Nashua Sex Offender Registration Lawyer
Is Sex Offender Registration for Life in New Hampshire?
Note that New Hampshire implements a tiered system of sex offender registration, with less serious offenses categorized in Tier I and requiring a 10-year registration, and the most serious offenses, such as those involving murder, extreme violence, or repeat offenses, requiring a lifetime registration.
Specifically, the Department of Safety (NHSP) will place offenders in one of the following 3 tiers based on the offense they were convicted for:
- Tier I – most misdemeanor sexual assault convictions and indecent exposure convictions. (10 Years) – Required to register twice a year (not including changes).
- Tier II – felonious sexual assault convictions, most child pornography offenses, and intentional contribution to the delinquency of a minor. Required to register semi-annually. (LIFETIME)
- Tier III – murders, aggravated felonious sexual assault convictions, kidnapping, any offender convicted of more than 2 sexual offenses or offenses against a child, any offender civilly committed as a sexually violent predator (or otherwise required to register for an equivalent offense in another state). Required to register quarterly (LIFETIME)
Tier I offenders are required to register twice a year for 10 years. Tier II offenders are required to register semi-annually, but they will be registered sex offenders for life. Tier III offenders will also be required to register for life, and they must register on a quarterly basis.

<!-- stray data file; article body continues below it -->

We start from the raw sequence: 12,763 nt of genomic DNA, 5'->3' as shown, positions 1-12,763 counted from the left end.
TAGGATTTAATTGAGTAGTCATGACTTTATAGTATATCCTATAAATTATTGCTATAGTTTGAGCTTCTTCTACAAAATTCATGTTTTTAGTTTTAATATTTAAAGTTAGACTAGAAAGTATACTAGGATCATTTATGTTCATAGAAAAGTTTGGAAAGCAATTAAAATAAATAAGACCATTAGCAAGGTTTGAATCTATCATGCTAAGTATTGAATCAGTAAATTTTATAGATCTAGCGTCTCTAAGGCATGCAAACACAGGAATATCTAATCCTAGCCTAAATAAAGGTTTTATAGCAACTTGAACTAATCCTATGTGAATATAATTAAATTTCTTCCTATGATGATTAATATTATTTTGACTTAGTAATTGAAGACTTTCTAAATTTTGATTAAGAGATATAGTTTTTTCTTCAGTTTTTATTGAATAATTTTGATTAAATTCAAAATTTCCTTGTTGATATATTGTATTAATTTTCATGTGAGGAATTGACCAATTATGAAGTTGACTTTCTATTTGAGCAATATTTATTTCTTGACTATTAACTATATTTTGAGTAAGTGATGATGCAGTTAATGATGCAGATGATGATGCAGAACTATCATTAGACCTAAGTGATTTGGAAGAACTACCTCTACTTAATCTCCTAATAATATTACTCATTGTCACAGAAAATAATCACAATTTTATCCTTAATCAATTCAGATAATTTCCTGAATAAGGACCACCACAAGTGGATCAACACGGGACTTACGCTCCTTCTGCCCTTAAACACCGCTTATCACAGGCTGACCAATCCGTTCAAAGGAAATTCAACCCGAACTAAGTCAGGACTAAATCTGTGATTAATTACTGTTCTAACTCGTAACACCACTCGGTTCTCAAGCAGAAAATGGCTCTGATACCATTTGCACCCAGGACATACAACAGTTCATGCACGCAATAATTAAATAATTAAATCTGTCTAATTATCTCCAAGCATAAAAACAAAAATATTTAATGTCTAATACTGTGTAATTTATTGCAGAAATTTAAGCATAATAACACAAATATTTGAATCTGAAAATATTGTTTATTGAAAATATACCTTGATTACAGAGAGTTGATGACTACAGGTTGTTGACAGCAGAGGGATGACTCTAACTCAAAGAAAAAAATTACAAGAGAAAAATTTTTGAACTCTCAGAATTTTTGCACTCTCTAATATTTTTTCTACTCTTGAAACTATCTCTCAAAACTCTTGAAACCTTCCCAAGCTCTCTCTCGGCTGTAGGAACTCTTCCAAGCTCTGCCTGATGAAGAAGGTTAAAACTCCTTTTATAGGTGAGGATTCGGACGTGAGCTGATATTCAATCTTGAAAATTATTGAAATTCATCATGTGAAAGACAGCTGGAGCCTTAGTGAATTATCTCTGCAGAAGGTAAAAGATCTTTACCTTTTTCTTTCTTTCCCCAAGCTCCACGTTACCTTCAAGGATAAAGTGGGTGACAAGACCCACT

Be aware that each state has its own database for keeping track of registered citizens, so if an offender relocates to a different state, they will be required to re-register on that state’s database and face that new state’s sex offender laws.
Who Is Required to Register as a Sex Offender?
Individuals who have been convicted of sexual assault are required to register as sex offenders under New Hampshire and federal law. Recall that in the context of the law, a sex offender is a person who is convicted of any sexual offense against an adult or a child.
Generally, an offender will be required to register for the following sex crimes:
- Aggravated felonious sexual assault
- Felonious sexual assault
- Sexual Assault
- Violation of privacy (recording devices)
- Indecent exposure (if second or subsequent offense occurs within five years)
- Criminal restraint
- False imprisonment
- Incest prostitution
- Intentional contribution to the delinquency of a minor
- Possession/distribution of child pornography (when the alleged victim is a minor)
- Capital murder
- First degree murder
Sex offender registration will require offenders to report certain personal identification information, including:
- Name and aliases
- Addresses (temporary and mailing)
- Names and address of landlord if offender resides in rental property
- Employment, volunteer work, schooling
- Professional licenses and/or certifications
- Vehicle information (year, make, model, color, license plate number)
- Date of birth